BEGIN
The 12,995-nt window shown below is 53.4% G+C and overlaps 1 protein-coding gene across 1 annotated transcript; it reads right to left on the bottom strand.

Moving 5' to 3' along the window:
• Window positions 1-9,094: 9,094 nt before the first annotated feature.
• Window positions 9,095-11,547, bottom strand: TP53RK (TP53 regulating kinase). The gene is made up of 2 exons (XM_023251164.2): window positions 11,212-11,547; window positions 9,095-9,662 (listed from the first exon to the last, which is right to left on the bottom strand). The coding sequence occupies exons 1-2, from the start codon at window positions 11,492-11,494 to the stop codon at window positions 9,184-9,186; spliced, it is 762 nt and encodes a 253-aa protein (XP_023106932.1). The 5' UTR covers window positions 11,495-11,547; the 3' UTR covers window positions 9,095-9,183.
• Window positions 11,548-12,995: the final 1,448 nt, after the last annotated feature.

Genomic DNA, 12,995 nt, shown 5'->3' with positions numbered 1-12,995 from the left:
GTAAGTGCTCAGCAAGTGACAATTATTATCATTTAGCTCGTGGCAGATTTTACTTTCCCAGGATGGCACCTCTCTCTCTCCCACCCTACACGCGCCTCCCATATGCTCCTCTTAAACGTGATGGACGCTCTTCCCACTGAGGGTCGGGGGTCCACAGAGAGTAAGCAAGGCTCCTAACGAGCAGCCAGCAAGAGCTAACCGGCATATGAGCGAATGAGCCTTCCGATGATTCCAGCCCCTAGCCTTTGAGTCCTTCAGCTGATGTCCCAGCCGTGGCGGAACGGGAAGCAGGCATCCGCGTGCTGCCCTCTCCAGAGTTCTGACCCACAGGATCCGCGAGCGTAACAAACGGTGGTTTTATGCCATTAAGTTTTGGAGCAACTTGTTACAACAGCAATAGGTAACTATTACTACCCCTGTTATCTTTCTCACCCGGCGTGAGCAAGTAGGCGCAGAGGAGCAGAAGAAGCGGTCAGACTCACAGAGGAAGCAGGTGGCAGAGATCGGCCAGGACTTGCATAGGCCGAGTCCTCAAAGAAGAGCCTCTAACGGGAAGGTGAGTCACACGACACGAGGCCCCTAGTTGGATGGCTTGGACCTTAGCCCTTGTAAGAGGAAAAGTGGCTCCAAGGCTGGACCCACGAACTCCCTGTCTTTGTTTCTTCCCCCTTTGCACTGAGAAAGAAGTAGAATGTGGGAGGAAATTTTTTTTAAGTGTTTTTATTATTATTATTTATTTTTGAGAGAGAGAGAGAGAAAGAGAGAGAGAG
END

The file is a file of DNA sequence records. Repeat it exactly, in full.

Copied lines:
The 12,995-nt window shown below is 53.4% G+C and overlaps 1 protein-coding gene across 1 annotated transcript; it reads right to left on the bottom strand.

Moving 5' to 3' along the window:
• Window positions 1-9,094: 9,094 nt before the first annotated feature.
• Window positions 9,095-11,547, bottom strand: TP53RK (TP53 regulating kinase). The gene is made up of 2 exons (XM_023251164.2): window positions 11,212-11,547; window positions 9,095-9,662 (listed from the first exon to the last, which is right to left on the bottom strand). The coding sequence occupies exons 1-2, from the start codon at window positions 11,492-11,494 to the stop codon at window positions 9,184-9,186; spliced, it is 762 nt and encodes a 253-aa protein (XP_023106932.1). The 5' UTR covers window positions 11,495-11,547; the 3' UTR covers window positions 9,095-9,183.
• Window positions 11,548-12,995: the final 1,448 nt, after the last annotated feature.

Genomic DNA, 12,995 nt, shown 5'->3' with positions numbered 1-12,995 from the left:
GTAAGTGCTCAGCAAGTGACAATTATTATCATTTAGCTCGTGGCAGATTTTACTTTCCCAGGATGGCACCTCTCTCTCTCCCACCCTACACGCGCCTCCCATATGCTCCTCTTAAACGTGATGGACGCTCTTCCCACTGAGGGTCGGGGGTCCACAGAGAGTAAGCAAGGCTCCTAACGAGCAGCCAGCAAGAGCTAACCGGCATATGAGCGAATGAGCCTTCCGATGATTCCAGCCCCTAGCCTTTGAGTCCTTCAGCTGATGTCCCAGCCGTGGCGGAACGGGAAGCAGGCATCCGCGTGCTGCCCTCTCCAGAGTTCTGACCCACAGGATCCGCGAGCGTAACAAACGGTGGTTTTATGCCATTAAGTTTTGGAGCAACTTGTTACAACAGCAATAGGTAACTATTACTACCCCTGTTATCTTTCTCACCCGGCGTGAGCAAGTAGGCGCAGAGGAGCAGAAGAAGCGGTCAGACTCACAGAGGAAGCAGGTGGCAGAGATCGGCCAGGACTTGCATAGGCCGAGTCCTCAAAGAAGAGCCTCTAACGGGAAGGTGAGTCACACGACACGAGGCCCCTAGTTGGATGGCTTGGACCTTAGCCCTTGTAAGAGGAAAAGTGGCTCCAAGGCTGGACCCACGAACTCCCTGTCTTTGTTTCTTCCCCCTTTGCACTGAGAAAGAAGTAGAATGTGGGAGGAAATTTTTTTTAAGTGTTTTTATTATTATTATTTATTTTTGAGAGAGAGAGAGAGAAAGAGAGAGAGAG